An inclusive workplace environment means everything in a world that grows smaller every day. The U.S. agriculture industry, dominated by migrant workers from all over the globe, is a particularly diverse work setting. In fact, according to the U.S. Department of Labor, seven out of 10 agricultural workers were born outside of the U.S., making agriculture one of the most ethnically diverse trades in our nation.
That’s why Dr. Noa Roman-Muniz, associate professor in the department of animal sciences and the extension dairy specialist at Colorado State University (CSU), has devoted her career to developing cultural sensitivity in the agriculture industry.
Roman-Muniz attributes her interest in her current field of work to the science and agriculture she was raised around. Roman-Muniz grew up in Aguada, Puerto Rico; her mother is a retired microbiologist who worked for the Veteran’s Administration in Puerto Rico and her father, also retired, bought a dairy when Roman-Muniz was young. Her interest in the animals she grew up around bloomed into a passion for agriculture.
“It became a hobby,” she says. “You know, you’re 9 years old and you like getting close to the cows and horses, and I think that combination of microbiology and seeing the animals and working with the animals made me get very interested in veterinary medicine.”
After completing her undergraduate degree in pre-veterinary medicine at the University of Puerto Rico, Roman-Muniz went on to study veterinary medicine at the University of Wisconsin. Realizing she wanted further training in her field, she moved to Colorado and completed an internship in internal medicine and surgery at CSU. During this internship, she noticed a disconnect between the mostly Caucasian management and the Hispanic laborers at the dairy farms they visited.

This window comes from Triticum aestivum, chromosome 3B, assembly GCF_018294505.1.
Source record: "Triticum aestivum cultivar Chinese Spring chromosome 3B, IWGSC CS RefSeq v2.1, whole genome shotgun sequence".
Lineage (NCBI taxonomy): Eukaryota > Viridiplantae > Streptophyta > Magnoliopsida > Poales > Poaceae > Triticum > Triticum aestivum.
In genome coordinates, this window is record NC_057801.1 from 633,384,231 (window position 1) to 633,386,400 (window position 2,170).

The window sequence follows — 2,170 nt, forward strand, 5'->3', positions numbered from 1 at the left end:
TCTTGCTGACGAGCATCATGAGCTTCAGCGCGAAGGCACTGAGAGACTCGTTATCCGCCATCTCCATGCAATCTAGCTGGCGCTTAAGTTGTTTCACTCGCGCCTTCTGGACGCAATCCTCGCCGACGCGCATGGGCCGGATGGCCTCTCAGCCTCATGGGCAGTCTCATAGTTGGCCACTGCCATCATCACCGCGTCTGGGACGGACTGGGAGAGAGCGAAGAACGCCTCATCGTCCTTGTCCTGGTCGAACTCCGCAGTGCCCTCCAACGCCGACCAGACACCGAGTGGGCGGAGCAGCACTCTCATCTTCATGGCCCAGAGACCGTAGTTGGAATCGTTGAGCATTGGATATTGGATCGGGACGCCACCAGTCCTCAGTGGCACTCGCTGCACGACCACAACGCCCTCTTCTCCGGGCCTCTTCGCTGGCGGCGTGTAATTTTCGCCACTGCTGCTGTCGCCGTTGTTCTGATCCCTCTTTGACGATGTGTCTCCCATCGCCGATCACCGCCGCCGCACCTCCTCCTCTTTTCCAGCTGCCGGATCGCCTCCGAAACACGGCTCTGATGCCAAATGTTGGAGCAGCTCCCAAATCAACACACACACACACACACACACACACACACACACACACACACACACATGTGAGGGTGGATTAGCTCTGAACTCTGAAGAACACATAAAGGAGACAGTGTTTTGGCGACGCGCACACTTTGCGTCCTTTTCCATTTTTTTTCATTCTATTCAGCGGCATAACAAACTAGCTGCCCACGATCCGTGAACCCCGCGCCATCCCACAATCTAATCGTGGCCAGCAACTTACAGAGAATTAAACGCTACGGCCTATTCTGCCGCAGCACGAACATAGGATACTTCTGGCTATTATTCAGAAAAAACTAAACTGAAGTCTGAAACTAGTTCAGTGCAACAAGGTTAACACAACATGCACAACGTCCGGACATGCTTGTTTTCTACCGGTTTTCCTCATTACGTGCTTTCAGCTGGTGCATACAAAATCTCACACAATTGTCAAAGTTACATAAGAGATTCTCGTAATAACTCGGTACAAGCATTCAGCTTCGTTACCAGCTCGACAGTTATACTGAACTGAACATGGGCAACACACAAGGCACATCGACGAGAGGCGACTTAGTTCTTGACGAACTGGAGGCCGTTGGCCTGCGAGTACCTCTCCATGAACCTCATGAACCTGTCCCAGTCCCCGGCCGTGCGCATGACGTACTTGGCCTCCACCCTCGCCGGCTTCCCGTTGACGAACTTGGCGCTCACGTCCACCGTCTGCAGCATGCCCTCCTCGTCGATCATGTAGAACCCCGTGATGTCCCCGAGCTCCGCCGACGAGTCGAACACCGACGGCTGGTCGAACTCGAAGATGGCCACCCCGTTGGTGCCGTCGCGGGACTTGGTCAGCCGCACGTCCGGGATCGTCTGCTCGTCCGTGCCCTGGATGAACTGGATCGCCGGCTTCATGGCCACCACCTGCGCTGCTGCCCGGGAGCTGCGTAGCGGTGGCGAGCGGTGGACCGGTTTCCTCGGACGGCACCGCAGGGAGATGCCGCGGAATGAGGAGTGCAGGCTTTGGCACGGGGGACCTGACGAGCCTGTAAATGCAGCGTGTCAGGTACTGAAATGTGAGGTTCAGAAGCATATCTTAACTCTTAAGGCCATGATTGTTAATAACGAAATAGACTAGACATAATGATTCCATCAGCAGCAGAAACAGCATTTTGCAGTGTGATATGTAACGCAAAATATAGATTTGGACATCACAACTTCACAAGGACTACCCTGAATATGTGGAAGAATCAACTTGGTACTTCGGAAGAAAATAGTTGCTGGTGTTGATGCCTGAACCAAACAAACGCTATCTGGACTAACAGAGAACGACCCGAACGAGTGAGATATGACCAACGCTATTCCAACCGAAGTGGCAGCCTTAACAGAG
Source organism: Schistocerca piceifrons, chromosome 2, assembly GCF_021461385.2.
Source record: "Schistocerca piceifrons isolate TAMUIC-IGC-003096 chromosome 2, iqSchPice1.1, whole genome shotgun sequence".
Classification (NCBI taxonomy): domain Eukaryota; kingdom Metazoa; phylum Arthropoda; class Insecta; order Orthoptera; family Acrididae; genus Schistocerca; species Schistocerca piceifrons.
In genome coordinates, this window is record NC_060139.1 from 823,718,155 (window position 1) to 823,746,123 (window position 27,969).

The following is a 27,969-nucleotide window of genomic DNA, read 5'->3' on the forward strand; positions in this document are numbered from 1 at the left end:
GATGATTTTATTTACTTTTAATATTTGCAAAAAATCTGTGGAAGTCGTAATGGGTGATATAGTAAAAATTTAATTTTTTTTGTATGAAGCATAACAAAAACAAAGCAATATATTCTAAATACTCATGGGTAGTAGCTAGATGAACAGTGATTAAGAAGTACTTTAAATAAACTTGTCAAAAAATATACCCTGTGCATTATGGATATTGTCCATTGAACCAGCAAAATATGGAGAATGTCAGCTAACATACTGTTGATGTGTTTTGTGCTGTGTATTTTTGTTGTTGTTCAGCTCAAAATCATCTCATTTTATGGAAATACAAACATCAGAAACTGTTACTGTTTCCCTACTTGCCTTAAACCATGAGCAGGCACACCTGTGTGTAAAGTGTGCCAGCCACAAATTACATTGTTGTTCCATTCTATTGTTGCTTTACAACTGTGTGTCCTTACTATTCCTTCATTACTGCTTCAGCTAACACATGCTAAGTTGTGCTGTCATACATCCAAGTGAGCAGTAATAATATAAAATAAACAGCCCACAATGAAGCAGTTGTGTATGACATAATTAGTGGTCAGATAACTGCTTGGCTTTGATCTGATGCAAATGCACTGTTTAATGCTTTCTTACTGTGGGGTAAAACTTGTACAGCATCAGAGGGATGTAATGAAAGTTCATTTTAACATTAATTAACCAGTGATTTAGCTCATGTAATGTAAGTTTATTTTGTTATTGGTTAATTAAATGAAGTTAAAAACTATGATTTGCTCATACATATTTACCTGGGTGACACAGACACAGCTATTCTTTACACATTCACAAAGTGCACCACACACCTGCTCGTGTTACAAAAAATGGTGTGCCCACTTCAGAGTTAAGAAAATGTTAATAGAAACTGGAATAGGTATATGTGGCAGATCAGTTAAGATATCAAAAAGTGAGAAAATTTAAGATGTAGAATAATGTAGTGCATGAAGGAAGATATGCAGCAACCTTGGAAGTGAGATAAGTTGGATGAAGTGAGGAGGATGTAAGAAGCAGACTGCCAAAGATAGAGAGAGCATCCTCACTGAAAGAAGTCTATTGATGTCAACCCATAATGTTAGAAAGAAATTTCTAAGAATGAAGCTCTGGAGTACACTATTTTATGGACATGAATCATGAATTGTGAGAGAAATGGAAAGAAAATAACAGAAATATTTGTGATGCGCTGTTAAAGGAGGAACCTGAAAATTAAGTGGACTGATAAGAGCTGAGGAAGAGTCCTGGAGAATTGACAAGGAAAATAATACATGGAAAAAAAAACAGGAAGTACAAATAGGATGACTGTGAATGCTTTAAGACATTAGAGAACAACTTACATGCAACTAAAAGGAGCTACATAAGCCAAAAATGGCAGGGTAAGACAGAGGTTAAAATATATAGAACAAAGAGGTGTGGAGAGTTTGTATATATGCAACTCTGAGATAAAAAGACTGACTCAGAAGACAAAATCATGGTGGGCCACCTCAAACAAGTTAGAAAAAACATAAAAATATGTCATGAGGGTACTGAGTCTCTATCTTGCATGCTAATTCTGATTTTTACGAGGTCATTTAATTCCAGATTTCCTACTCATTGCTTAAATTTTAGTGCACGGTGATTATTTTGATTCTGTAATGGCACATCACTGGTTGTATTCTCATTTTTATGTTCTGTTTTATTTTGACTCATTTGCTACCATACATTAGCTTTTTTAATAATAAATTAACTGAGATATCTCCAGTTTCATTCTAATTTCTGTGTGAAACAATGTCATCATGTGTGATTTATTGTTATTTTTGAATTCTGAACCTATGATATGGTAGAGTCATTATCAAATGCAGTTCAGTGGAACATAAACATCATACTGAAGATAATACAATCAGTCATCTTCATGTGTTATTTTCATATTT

“To me it was a little puzzling that people in charge of taking care of our animals, in charge of producing food, that there was a communication gap between management and the guys who were actually taking care of the animals,” she says.
Although being bilingual helped Roman-Muniz to bridge this gap, she saw the problem was more than just a language barrier — it was a cultural one.
Following the internship, she completed a master’s degree in clinical sciences with an emphasis in adult education, specifically how to facilitate educational interventions with a multicultural audience. She went on to work at the veterinary hospital at CSU where she designed and facilitated training sessions for agricultural workers, emphasizing not only linguistic but also cultural sensitivity issues to create a more equitable work environment. To her, the issue resonates on multiple levels.
“If you have a healthy and happy workforce,” she says, “you’re going to have animals that are well taken care of, and so you have healthy agriculture.”
The concept of inclusivity is a persistent issue in the agriculture field today, especially considering the volume of migrant workers employed by the industry. According to the National Center for Farmworker Health, 3 million agriculture laborers are migrant workers. Nations in Latin America, where many of these workers come from, cannot all be lumped into one general cultural category; each have distinct customs, unique dialects and a diverse wealth of cultural practices.
Roman-Muniz believes issues of generalization and insensitivity extend beyond the workplace.
“When we generalize, we perpetuate these biases that are dividing our country,” she says.
When the extension dairy specialist position at CSU opened up in 2008, she crossed from the realm of veterinary medicine into animal sciences. But her concern for multicultural sensitivity remained steadfast. She continues to be a figurehead for cultural inclusivity in agriculture, and she will speak as part of the Perspectives on Labor panel at the Governor’s Forum on Colorado Agriculture on Feb. 18 in Denver.
Her seminar will address the current downward trend of available agriculture workers, and how to retain productive employees in the industry. Part of her focus is on improving management and the relationships between employers and employees.
Roman-Muniz believes a good manager needs to get to know their workers, regardless of cultural differences. Camaraderie is crucial to the health of any working environment.
“It’s that concept of health that goes beyond your physical health,” Roman-Muniz says. “It’s mental. It’s emotional. It’s the health of the community.
“We just want everybody to be seen, to be heard and to be healthy.”